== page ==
BY Lauren Salt AND Jenna Batt
Can employers justify compelling employees to receive the COVID-19 vaccine?
South African law currently does not have any legislation that specifically requires employees to take the COVID-19 vaccination. The president was also emphatic that no one would be forced to take the vaccination, which is being rolled out in a governmental attempt to vaccinate 67% of the population (approximately 40-million people in South Africa).
In the previous article in this series, we discussed employees’ constitutional rights to bodily integrity, culture and religion in anticipation of pushback against the vaccine. However, in this article, we explore further whether these rights can be justifiably limited in the context of an employer’s obligation to create a healthy and safe working environment. We also deal with whether being vaccinated could be considered to be an inherent requirement of the job.
As a starting point, the Occupational Health and Safety Act, 1993 (“OHSA”) states that, “[e]very employer shall provide and maintain, as far as is reasonably practicable, a working environment that is safe and without risk to the health of his employees.” A similar provision is contained in the Mine Health and Safety Act, 1996 (“MHSA”). In addition, the National Health Act, 2003 (“NHA”) stipulates that a health service, which would include the administration of any medication or vaccination, may not be provided to a person without their consent, unless the failure to treat the said person will result in a serious risk to public health.
The question then becomes whether an employer could, taking into account these statutes, implement a mandatory vaccination policy in the workplace. As mentioned in our previous article, an employer’s obligation to provide a safe and healthy working environment and employees’ constitutional rights to bodily integrity, religion, culture, and the like, will need to be balanced in the assessment of whether there are justifiable grounds to limit the rights.
In light of the seriousness of the spread of COVID-19 and the risk it poses to public health, if employees are not vaccinated, they pose a danger to other (vaccinated and unvaccinated) employees. Vaccination is not an absolute bar to contracting the virus, however, it is said to reduce one’s chances of contracting the disease. The justifiability of the limitation of any constitutional rights will need to be considered on a case-by-case basis. However, conceivably, infringement of an employees’ rights may well be justified on grounds such as the employer’s operational requirements or health and safety considerations in certain circumstances. There could be, for instance, an entire workforce that is working remotely and as such, there is far less chance of them contracting the virus as would be the case in a densely populated working environment. In these circumstances, the limitation of an employee’s constitutional right to bodily integrity would likely not be justified on the basis of an employer’s health and safety obligations.
Aside from an employer’s health and safety obligations, could vaccination be an inherent requirement of the job, for instance, in the context of healthcare workers?
The Labour Court has held that for a requirement to be inherent it must be so intrinsic that if not met an applicant would simply not qualify for the post and that the indispensable attribute must be job related. If the job can be performed without the requirement, then it cannot be said that the requirement is inherent.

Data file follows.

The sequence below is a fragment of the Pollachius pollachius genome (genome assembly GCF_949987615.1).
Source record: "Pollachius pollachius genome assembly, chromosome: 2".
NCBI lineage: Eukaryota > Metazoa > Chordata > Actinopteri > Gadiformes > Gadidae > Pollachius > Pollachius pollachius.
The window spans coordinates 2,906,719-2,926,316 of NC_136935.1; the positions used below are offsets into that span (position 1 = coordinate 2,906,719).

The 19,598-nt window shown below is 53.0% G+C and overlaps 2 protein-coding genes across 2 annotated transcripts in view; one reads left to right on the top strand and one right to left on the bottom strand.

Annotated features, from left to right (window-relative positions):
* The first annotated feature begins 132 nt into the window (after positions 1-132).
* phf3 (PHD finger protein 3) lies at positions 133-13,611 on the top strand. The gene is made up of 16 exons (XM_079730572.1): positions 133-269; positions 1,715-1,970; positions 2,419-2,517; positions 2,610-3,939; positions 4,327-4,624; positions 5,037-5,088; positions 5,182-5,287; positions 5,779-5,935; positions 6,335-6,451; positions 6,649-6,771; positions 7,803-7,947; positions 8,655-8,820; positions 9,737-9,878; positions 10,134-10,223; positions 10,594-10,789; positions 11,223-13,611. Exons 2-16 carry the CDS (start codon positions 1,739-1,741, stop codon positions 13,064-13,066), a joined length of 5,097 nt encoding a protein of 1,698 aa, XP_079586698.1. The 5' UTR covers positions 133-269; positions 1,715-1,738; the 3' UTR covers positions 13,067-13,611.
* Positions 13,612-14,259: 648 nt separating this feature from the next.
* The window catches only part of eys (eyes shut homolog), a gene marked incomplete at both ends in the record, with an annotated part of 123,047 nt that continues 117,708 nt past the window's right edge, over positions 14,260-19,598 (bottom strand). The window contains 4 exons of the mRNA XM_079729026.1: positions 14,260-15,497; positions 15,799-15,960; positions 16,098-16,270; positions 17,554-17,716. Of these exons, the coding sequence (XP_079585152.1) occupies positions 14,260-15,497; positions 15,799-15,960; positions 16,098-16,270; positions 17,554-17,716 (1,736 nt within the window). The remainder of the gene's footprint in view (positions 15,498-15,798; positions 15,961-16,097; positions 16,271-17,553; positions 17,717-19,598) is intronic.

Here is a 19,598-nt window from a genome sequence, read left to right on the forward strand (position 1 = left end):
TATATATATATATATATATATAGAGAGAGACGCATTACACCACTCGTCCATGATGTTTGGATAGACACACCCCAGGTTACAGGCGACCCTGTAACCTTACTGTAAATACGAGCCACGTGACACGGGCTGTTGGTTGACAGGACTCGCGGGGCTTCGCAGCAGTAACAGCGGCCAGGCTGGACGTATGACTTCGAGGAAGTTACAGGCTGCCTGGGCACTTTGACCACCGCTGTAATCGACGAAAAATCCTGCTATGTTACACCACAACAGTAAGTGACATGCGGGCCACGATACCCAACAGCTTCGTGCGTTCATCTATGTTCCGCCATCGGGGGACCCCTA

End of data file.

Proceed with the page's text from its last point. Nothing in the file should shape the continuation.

In addition, and in the Supreme Court of Appeal in Department of Correctional Services and another v Police and Prisons Civil Rights Union and others, it was held that a policy is not justified if it restricts a practice of religious belief and by necessary extension, a cultural belief, that does not affect an employee’s ability to perform his duties, nor jeopardise the safety of the public or other employees, nor cause undue hardship to the employer in a practical sense.
If an employee were not to be vaccinated, it has the potential to impact on the safety of the public as well as other employees. It could therefore be argued that there is a rational connection established between purported purpose of the limitation of their rights and the measure taken, being the implementation of a mandatory vaccination policy in the workplace. However, the link is quite tenuous when considering what an inherent requirement of the job is in terms of the Labour Court’s view. Could a healthcare worker conduct their work absent the vaccination? The answer is yes (provided they do not contract the virus). In this instance, it would unlikely be an inherent requirement of the job. However, if an international air hostess were to be precluded from entering the countries on her flight route without having had the vaccination, this would inhibit her ability to perform her duties. In these circumstances, an argument that the vaccination is an inherent requirement of her job would likely be more successful.
Perhaps a justification could also be sought in the employer’s broader operational requirements.
The question becomes if employees refuse to be vaccinated, what next? Can the employer discipline them? Can the employees claim discrimination? Is the employer obliged to accommodate those employees, and under what circumstances. Stay up to date with the answers to these questions in our upcoming articles in the COVID-19 vaccination series.
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